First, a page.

Reduced cardiovascular risk linked with immunotherapy for patients with RA

A decrease in cardiovascular events was observed in patients with rheumatoid arthritis treated with immunotherapy, according to research presented at Frontiers in CardioVascular Biology 2016.

According to a press release from the European Society of Cardiology, investigators also found patients who took a combination of two extra-low dose anticytokine drugs, anti-tumor necrosis factor-alpha (TNF-α) and anti-interferon (IFNƔ), showed signs of reduced rheumatoid arthritis (RA) disease activity and cardiovascular events.

Aida Babaeva, head of the Department of Internal Medicine at Volgograd State Medical University in Volgograd, Russia and colleagues performed a randomized, placebo-controlled study to evaluate how the combination of drugs influence cardiovascular events. Researchers enrolled 68 patients who had active RA for at least 5 years in the study. Thirty-eight patients were selected to receive the combination of anti-TNF-α and anti-IFNƔ plus standard disease-modifying therapy, while 30 patients received a placebo plus standard therapy. Participants were followed and monitored for RA disease activity and cardiovascular events for 3 years.

Investigators found DAS28 results showed patients who received the combination of anti-TNFα and anti-IFNƔ had a lower RA disease activity score. In addition, those patients showed significant decreases in interleukin (IL)-1, IL-6 and TNF-α compared to the control group.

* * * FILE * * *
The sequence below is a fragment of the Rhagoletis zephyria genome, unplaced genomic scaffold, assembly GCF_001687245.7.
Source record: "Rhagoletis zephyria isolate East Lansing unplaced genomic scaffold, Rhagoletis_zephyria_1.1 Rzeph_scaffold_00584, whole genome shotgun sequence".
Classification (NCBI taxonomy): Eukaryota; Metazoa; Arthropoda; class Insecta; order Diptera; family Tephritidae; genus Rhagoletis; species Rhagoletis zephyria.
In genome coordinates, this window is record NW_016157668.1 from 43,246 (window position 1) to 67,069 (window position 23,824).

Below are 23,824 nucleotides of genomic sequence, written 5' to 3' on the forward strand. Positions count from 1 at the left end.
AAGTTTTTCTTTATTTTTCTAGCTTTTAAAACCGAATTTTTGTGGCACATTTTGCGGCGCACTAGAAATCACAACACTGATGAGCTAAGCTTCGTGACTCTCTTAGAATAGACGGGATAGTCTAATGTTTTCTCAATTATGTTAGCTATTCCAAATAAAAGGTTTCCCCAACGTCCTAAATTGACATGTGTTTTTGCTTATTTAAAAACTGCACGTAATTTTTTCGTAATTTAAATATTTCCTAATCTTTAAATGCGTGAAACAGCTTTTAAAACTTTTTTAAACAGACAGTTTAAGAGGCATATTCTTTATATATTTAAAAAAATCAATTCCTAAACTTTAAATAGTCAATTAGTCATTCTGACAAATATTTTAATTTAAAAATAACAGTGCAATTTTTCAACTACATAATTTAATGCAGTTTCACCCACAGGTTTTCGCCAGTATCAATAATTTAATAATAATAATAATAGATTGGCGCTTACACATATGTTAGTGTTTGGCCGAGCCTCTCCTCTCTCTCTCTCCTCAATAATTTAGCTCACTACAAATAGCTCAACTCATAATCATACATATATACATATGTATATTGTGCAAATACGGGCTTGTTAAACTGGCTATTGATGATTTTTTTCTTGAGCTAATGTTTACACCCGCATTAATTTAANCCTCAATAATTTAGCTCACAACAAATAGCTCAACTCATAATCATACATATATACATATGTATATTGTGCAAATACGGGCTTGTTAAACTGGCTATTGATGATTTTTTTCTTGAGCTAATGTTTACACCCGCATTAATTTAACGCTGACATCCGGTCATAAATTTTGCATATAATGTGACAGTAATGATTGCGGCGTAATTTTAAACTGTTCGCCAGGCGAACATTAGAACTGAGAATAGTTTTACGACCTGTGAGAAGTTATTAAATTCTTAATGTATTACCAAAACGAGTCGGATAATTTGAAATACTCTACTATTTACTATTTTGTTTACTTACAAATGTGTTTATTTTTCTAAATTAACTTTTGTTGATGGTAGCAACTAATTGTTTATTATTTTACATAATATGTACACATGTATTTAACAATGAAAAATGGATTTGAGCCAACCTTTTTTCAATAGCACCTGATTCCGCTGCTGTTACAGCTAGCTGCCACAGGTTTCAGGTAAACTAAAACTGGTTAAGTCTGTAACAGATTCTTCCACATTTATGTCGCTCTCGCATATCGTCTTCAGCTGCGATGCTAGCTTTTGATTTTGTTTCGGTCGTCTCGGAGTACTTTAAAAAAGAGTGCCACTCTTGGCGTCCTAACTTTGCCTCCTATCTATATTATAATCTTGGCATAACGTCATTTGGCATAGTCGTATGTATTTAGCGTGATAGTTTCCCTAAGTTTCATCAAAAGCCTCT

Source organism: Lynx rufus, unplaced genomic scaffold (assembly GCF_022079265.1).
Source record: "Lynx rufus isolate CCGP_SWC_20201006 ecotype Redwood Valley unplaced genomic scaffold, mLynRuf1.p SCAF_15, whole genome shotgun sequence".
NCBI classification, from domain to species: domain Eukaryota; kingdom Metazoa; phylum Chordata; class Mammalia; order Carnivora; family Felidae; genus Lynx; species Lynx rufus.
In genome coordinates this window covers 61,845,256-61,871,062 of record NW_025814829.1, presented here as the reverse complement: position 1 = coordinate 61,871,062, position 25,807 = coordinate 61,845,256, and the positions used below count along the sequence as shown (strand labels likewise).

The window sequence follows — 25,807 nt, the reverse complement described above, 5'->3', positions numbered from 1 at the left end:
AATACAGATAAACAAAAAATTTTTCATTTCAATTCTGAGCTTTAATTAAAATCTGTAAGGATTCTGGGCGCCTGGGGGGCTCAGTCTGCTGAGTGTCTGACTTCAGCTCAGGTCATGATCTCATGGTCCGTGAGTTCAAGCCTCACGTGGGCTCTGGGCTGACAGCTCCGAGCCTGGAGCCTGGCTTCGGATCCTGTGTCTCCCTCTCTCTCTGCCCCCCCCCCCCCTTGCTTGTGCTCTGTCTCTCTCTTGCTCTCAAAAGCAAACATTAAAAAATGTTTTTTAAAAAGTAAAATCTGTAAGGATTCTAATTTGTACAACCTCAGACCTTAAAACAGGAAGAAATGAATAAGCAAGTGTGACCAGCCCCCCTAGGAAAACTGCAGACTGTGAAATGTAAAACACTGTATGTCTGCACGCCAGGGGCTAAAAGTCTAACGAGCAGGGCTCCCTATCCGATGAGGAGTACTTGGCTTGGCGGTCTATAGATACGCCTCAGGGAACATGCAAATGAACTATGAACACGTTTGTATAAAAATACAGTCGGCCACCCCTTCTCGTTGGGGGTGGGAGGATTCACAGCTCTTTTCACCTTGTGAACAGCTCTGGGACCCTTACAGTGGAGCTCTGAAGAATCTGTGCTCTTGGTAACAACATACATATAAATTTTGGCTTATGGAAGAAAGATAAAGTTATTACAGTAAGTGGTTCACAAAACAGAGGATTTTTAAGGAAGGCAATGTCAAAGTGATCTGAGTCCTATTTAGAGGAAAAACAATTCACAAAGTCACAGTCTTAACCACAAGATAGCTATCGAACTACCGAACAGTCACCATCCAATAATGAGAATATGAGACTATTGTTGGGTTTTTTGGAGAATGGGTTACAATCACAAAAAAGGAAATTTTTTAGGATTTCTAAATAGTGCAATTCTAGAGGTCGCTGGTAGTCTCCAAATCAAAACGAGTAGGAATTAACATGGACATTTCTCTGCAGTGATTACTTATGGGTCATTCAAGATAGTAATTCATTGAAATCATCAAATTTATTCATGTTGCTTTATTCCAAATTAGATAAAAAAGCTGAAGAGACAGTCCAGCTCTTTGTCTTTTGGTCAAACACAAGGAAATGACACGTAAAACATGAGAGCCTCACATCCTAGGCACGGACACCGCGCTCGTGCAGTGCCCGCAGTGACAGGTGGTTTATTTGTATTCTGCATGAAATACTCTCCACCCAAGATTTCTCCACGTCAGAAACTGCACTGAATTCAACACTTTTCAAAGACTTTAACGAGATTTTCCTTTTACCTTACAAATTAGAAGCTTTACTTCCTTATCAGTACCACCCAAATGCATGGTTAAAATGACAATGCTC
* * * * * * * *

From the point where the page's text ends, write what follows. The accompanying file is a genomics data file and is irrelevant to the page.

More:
In relation to patients who took the combination of anti-TNFα and anti-IFNƔ, the group that took only conventional disease-modifying drugs had more than double the risk of developing cardiovascular events (13% vs. 37%, respectively).

“Our findings suggest that the decreased rheumatoid arthritis disease activity with the combination of anticytokines translates into decreased cardiovascular risk,” Babaeva said in the press release. “Rheumatoid arthritis promotes the development of cardiovascular disease in a number of ways. Therefore, decreasing disease activity may also reduce cardiovascular risk by slowing down or halting these processes.”

Target blood pressure was attained in 71% of patients with hypertension in the combination of anticytokines group. In contrast, 32% of patients in the placebo group reached target blood pressure.

According to Babaeva, “This doesn't mean that the two drugs directly impact on blood pressure. But the combination can improve endothelial function and it could be that blood pressure is more stable when disease activity is low.”

She added, “We found that the combination of two anticytokines containing extra-low doses of antibodies against TNFα and IFNƔ can improve the efficacy of standard rheumatoid arthritis therapy and decrease cardiovascular risk.”

“We do not think that all patients with rheumatoid arthritis should be treated with this combination,” Babaeva concluded. “In patients with highly active disease, the standard biologics are better at preventing severe complications such as progressive joint destruction and/or systemic manifestations (vasculitis, uveitis, involvement of internal organs). We recommend this new approach for preventing cardiovascular events in patients with moderate disease activity who are not receiving the standard biologics and who do not have severe complications.”